Most business owners and team leaders understand the importance of a company philosophy. As Simon Sinek points out in his TED Talk, How Great Leaders Inspire Action, organizations are most effective when they focus not only on what they do, but also on why they do it.
However, while many organizations technically have a core set of values, very often, they don’t embody them. A mission statement posted on the wall is pointless if it doesn’t actually impact how the company operates on a daily basis.
Adhering to the organization’s stated values isn’t just a matter of integrity; it also guards against employee cynicism. When team members see a company that’s habitually violating its own principles, they’re less likely to be truly engaged with their work.
The Power of Questions
Asking questions is one of the most effective ways to make sure individual employees and the organization as a whole remain committed to the established values. Andy Grove, one of Intel’s first employees (considered an unofficial cofounder by some), even established a management process around this concept. Called Objectives and Key Results, or OKRs, the process came about as a response to two essential questions: Where do I want to go? How can I know I’m getting there?
These questions are meant to encourage people throughout a company to analyze how they spend their time. They can help guide employee performance evaluations, while also serving to motivate staff on a daily basis. After deciding on key quarterly objectives, those objectives are broken down until the role of each team and individual employee is clear. The objectives, of course, must align with the overall company vision. It’s a management style so effective, Google uses it.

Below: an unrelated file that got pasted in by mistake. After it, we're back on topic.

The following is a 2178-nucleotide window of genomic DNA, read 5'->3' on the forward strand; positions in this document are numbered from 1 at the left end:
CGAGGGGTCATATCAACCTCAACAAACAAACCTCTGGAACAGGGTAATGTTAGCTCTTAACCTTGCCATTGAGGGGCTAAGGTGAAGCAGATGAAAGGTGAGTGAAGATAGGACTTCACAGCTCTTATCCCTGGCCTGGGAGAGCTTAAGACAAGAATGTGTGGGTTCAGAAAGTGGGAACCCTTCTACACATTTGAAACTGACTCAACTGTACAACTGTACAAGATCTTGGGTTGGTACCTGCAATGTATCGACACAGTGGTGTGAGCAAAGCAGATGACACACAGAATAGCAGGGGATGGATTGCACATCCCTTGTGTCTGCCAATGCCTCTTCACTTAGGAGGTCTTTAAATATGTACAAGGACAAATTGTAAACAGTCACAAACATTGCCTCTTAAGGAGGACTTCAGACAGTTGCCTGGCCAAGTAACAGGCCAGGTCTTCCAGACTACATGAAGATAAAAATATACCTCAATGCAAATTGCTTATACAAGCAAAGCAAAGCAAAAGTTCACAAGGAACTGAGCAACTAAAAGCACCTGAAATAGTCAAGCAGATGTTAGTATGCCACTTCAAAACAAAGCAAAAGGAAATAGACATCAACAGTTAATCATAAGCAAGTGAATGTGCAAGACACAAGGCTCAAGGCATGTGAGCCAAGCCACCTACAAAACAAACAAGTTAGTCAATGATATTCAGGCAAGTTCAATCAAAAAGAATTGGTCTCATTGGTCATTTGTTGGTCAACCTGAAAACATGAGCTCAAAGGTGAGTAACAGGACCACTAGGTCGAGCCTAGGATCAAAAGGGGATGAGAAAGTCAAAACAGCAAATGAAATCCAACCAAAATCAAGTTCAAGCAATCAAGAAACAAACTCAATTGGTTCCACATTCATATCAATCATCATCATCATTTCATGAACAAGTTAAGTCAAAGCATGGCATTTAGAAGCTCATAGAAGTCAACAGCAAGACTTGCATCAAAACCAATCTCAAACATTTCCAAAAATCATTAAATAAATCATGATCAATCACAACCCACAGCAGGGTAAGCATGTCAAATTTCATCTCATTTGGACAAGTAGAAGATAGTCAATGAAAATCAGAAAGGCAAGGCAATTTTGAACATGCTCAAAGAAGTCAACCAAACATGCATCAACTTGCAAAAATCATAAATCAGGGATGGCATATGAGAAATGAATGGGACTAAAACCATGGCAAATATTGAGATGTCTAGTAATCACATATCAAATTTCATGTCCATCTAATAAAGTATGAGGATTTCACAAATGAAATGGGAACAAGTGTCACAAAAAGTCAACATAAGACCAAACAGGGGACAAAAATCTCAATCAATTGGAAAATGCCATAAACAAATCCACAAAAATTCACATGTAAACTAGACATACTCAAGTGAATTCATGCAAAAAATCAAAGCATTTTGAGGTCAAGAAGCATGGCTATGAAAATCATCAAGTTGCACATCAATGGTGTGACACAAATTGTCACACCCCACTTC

Although every company could technically adapt the OKR management style to fit their unique needs, following a template simplifies the process. These six steps outline what you can do to implement OKRs in your organization efficiently:
- Establish 3 – 5 overall quarterly and yearly objectives for the entire organization.
- Teams establish 3 – 5 team-specific objectives based on the company’s overall objectives.
- Individual employees coordinate with managers to create their own unique set of 3 – 5 objectives, using those of the team and company as guides.
- Employees coordinate with supervisors to establish “stretch” goals that they will aim for, but are not likely to achieve.
- Managers ensure OKRs are transparent, sharing them openly and freely throughout the organization.
- At the end of each quarter, employees evaluate their own success. They should aim for a 60 – 70% success rate.
Some people dismiss the OKR management process: They believe that by setting quarterly goals, organizations restrict their own ability to adapt to changing market conditions. That’s why it’s important to know that OKRs shouldn’t be completely unchangeable. If circumstances demand a new strategy, it is acceptable (and smart) to adjust.
As a manager, there are steps you can take to ensure the OKR approach is as successful as possible. First, don’t set more than six quarterly objectives for an employee or team. Too many objectives can overwhelm employees. You should also constantly monitor their status to make sure they’re progressing at an appropriate rate.
Make it clear that these key goals will not impact an employee’s compensation or standing in the organization. You don’t want to intimidate them; you just want to establish a culture where your team members can focus on what needs to get done.
OKRs should help you adhere more closely to your overall values. Of course, you should set goals that benefit the company financially. That being said, implementing this management strategy will also ensure that your employees feel the organization has true integrity. They’ll be much more engaged as a result.